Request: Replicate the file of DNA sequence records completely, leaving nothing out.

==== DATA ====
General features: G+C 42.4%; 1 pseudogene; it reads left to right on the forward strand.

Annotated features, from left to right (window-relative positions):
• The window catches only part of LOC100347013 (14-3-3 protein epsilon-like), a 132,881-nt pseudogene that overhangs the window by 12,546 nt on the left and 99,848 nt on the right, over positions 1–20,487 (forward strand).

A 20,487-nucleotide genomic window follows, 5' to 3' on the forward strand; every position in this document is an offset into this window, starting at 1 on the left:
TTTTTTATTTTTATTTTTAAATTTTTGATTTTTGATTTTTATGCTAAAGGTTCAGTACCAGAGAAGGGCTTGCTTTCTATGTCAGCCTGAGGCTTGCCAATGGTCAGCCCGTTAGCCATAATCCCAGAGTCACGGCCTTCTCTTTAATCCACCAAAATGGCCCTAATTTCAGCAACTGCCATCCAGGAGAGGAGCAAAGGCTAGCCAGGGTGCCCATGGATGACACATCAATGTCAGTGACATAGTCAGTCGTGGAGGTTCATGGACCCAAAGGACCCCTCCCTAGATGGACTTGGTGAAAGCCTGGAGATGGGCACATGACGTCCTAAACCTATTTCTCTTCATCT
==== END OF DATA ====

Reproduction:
General features: G+C 42.4%; 1 pseudogene; it reads left to right on the forward strand.

Annotated features, from left to right (window-relative positions):
• The window catches only part of LOC100347013 (14-3-3 protein epsilon-like), a 132,881-nt pseudogene that overhangs the window by 12,546 nt on the left and 99,848 nt on the right, over positions 1–20,487 (forward strand).

A 20,487-nucleotide genomic window follows, 5' to 3' on the forward strand; every position in this document is an offset into this window, starting at 1 on the left:
TTTTTTATTTTTATTTTTAAATTTTTGATTTTTGATTTTTATGCTAAAGGTTCAGTACCAGAGAAGGGCTTGCTTTCTATGTCAGCCTGAGGCTTGCCAATGGTCAGCCCGTTAGCCATAATCCCAGAGTCACGGCCTTCTCTTTAATCCACCAAAATGGCCCTAATTTCAGCAACTGCCATCCAGGAGAGGAGCAAAGGCTAGCCAGGGTGCCCATGGATGACACATCAATGTCAGTGACATAGTCAGTCGTGGAGGTTCATGGACCCAAAGGACCCCTCCCTAGATGGACTTGGTGAAAGCCTGGAGATGGGCACATGACGTCCTAAACCTATTTCTCTTCATCT